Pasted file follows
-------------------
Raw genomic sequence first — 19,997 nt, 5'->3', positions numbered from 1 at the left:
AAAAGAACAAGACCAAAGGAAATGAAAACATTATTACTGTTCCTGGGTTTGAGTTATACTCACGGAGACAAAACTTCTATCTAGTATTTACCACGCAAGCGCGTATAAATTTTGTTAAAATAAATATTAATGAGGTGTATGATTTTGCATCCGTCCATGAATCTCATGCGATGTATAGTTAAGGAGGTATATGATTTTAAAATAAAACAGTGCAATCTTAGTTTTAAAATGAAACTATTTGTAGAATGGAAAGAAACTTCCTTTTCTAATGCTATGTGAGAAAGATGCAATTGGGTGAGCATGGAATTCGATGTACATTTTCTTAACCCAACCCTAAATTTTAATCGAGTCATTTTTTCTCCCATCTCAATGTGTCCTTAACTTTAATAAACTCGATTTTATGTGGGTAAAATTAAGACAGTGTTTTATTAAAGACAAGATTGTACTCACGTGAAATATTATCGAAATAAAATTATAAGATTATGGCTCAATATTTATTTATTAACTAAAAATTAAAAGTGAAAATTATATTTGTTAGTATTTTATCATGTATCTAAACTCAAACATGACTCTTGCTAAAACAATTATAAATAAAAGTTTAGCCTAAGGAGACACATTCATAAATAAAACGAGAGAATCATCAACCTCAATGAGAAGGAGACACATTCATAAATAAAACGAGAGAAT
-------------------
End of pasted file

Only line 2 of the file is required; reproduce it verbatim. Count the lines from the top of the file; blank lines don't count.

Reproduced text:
AAAAGAACAAGACCAAAGGAAATGAAAACATTATTACTGTTCCTGGGTTTGAGTTATACTCACGGAGACAAAACTTCTATCTAGTATTTACCACGCAAGCGCGTATAAATTTTGTTAAAATAAATATTAATGAGGTGTATGATTTTGCATCCGTCCATGAATCTCATGCGATGTATAGTTAAGGAGGTATATGATTTTAAAATAAAACAGTGCAATCTTAGTTTTAAAATGAAACTATTTGTAGAATGGAAAGAAACTTCCTTTTCTAATGCTATGTGAGAAAGATGCAATTGGGTGAGCATGGAATTCGATGTACATTTTCTTAACCCAACCCTAAATTTTAATCGAGTCATTTTTTCTCCCATCTCAATGTGTCCTTAACTTTAATAAACTCGATTTTATGTGGGTAAAATTAAGACAGTGTTTTATTAAAGACAAGATTGTACTCACGTGAAATATTATCGAAATAAAATTATAAGATTATGGCTCAATATTTATTTATTAACTAAAAATTAAAAGTGAAAATTATATTTGTTAGTATTTTATCATGTATCTAAACTCAAACATGACTCTTGCTAAAACAATTATAAATAAAAGTTTAGCCTAAGGAGACACATTCATAAATAAAACGAGAGAATCATCAACCTCAATGAGAAGGAGACACATTCATAAATAAAACGAGAGAAT